Profiling of the live system

Facebook carefully monitors its systems (something we here at Pingdom of course approve of), and interestingly enough it also monitors the performance of every single PHP function in the live production environment. This profiling of the live PHP environment is done using an open source tool called XHProf.

Gradual feature disabling for added performance

If Facebook runs into performance issues, there are a large number of levers that let them gradually disable less important features to boost performance of Facebook’s core features.

The things we didn’t mention

We didn’t go much into the hardware side in this article, but of course that is also an important aspect when it comes to scalability. For example, like many other big sites, Facebook uses a CDN to help serve static content. And then of course there is the huge data center Facebook is building in Oregon to help it scale out with even more servers.

And aside from what we have already mentioned, there is of course a ton of other software involved. However, we hope we were able to highlight some of the more interesting choices Facebook has made.

Facebook’s love affair with open source

We can’t complete this article without mentioning how much Facebook likes open source. Or perhaps we should say, “loves”.

Not only is Facebook using (and contributing to) open source software such as Linux, Memcached, MySQL, Hadoop, and many others, it has also made much of its internally developed software available as open source.

Examples of open source projects that originated from inside Facebook include HipHop, Cassandra, Thrift and Scribe. Facebook has also open-sourced Tornado, a high-performance web server framework developed by the team behind FriendFeed (which Facebook bought in August 2009).

(A list of open source software that Facebook is involved with can be found on Facebook’s Open Source page.)

More scaling challenges to come

Facebook has been growing at an incredible pace. Its user base is increasing almost exponentially and is now close to half a billion active users, and who knows what it will be by the end of the year. The site seems to be growing with about 100 million users every six months or so.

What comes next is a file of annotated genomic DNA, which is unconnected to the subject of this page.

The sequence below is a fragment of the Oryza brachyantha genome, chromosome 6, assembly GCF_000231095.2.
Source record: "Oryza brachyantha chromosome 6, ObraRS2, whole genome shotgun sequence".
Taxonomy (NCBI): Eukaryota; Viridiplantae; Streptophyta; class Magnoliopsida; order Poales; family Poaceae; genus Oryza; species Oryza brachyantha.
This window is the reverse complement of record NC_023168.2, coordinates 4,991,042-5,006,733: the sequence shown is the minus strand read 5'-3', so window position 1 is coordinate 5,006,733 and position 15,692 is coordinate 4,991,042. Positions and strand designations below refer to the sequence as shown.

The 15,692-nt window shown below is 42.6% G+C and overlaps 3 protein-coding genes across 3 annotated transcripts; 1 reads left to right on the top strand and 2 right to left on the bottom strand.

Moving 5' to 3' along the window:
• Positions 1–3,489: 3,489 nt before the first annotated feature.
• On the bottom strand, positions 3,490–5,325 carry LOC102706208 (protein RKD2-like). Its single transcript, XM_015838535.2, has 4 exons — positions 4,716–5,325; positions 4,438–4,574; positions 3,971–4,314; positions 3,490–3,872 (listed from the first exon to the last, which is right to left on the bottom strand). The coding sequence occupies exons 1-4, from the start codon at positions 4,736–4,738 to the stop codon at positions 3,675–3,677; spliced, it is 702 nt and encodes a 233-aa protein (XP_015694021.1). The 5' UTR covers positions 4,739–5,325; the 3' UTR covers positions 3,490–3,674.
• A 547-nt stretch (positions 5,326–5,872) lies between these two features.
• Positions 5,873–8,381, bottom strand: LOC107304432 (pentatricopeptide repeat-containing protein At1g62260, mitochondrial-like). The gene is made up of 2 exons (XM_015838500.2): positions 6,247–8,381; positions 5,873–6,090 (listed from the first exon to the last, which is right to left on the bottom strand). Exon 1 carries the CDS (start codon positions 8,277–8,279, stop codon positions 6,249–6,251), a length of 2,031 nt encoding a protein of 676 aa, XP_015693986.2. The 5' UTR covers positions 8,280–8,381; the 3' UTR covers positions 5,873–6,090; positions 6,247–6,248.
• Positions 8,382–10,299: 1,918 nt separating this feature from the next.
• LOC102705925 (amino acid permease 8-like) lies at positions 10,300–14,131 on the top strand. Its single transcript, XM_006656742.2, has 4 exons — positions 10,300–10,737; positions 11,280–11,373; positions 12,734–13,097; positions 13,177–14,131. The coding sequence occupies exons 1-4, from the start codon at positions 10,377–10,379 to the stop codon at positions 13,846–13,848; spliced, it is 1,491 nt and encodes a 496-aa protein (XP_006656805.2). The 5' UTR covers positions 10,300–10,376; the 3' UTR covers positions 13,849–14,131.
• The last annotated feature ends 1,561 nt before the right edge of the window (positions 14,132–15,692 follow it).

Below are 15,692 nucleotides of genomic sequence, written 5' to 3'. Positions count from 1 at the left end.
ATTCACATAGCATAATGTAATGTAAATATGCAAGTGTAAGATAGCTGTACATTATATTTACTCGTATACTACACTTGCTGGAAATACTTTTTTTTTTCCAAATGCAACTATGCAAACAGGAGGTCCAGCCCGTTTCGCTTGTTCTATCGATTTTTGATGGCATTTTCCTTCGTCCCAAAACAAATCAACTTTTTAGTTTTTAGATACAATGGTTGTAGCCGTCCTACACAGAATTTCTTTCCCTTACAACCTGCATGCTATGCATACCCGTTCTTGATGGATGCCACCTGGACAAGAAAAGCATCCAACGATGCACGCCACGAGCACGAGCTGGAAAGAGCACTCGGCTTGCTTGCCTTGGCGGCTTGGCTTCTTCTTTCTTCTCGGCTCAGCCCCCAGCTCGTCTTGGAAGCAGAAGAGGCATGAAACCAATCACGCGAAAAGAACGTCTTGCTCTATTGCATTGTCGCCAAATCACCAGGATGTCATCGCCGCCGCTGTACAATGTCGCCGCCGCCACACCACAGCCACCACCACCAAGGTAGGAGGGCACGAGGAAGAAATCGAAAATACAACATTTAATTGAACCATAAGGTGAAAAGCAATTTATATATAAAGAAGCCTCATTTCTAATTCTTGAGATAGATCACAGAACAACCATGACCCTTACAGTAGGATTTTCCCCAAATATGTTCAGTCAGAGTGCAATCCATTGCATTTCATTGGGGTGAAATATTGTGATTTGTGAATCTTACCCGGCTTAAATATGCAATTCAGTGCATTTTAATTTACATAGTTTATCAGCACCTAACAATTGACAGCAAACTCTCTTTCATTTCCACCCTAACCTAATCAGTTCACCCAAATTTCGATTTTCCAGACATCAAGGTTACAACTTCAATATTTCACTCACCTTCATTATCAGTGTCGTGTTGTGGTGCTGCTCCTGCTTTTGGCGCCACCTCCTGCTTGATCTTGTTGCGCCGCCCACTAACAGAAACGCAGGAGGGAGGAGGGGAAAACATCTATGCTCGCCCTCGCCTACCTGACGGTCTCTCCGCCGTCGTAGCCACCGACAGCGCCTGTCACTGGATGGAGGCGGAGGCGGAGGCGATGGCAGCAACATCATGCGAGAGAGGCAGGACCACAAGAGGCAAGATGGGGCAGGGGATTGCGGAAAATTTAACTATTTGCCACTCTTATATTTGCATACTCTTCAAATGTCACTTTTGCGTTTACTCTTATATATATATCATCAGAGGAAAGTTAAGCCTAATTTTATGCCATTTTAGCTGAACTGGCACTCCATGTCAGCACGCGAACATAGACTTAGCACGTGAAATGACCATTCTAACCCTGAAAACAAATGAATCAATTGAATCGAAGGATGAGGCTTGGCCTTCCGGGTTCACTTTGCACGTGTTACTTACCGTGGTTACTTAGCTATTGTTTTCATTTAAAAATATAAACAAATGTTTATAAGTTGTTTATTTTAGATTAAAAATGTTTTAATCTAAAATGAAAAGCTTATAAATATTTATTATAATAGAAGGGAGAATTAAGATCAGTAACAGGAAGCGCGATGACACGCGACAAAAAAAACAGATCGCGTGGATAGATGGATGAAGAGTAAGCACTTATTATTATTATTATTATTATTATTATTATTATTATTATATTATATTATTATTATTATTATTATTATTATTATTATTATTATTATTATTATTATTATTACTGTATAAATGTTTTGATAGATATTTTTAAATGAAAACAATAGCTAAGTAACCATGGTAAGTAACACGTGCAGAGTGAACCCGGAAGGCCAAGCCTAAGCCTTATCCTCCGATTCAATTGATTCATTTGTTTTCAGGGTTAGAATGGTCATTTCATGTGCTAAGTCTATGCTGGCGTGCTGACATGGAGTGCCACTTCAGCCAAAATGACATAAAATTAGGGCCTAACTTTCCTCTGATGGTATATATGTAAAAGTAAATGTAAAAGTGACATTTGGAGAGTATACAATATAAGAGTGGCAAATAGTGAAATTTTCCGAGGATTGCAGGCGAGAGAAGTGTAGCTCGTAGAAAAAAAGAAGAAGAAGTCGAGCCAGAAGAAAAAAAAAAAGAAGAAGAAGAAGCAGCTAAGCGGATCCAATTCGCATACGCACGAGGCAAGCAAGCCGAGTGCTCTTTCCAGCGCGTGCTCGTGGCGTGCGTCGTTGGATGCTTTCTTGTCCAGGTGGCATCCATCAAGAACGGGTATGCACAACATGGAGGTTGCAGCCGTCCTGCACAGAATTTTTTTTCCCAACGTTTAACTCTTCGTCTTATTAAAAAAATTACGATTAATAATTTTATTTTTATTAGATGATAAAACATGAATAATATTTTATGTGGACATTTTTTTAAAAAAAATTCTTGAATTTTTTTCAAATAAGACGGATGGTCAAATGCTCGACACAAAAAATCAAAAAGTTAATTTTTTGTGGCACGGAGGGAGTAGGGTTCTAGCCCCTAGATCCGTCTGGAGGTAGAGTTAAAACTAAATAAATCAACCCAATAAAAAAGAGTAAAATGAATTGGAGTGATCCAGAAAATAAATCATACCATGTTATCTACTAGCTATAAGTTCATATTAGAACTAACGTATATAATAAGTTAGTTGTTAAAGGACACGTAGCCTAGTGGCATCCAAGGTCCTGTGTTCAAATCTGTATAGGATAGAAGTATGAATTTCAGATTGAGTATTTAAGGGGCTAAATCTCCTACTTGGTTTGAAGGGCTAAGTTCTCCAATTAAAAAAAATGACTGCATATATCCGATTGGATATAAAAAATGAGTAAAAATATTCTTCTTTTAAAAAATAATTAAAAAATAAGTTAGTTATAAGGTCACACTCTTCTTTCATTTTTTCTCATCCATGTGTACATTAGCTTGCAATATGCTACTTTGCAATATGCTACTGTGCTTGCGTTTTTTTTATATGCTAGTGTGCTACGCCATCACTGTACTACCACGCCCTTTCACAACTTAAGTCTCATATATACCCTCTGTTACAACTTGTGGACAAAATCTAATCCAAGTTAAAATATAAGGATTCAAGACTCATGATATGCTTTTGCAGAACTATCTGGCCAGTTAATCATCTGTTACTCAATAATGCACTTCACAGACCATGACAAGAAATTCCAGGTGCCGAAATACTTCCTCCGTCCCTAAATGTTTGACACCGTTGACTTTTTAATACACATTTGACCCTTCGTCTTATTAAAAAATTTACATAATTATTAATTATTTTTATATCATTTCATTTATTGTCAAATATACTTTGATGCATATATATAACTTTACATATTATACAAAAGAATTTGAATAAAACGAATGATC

Facebook even has a dedicated “growth team” that constantly tries to figure out how to make people use and interact with the site even more.

This rapid growth means that Facebook will keep running into various performance bottlenecks as it’s challenged by more and more page views, searches, uploaded images, status messages, and all the other ways that Facebook users interact with the site and each other.

But this is just a fact of life for a service like Facebook. Facebook’s engineers will keep iterating and coming up with new ways to scale (it’s not just about adding more servers). For example, Facebook’s photo storage system has already been completely rewritten several times as the site has grown.

So, we’ll see what the engineers at Facebook come up with next. We bet it’s something interesting. After all, they are scaling a mountain that most of us can only dream of; a site with more users than most countries. When you do that, you better get creative.

Data sources: Various presentations by Facebook engineers, as well as the always informative Facebook engineering blog.



44 Comments

@Ryan Mack: Cool. Thanks for the added info.

@MS Architect:
You mean buying all that source code from Microsoft, so you could study its internal workings, improve on it, and share the results with the rest of the world?
I suspect that would be rather expensive!

Any possible comparison with Twitter?
I hate those whales.

Regards,
Daniel

Wow… This’s nice article. So, we can conclude that facebook has enhanced the open-source technology to earn a lot of money. Right?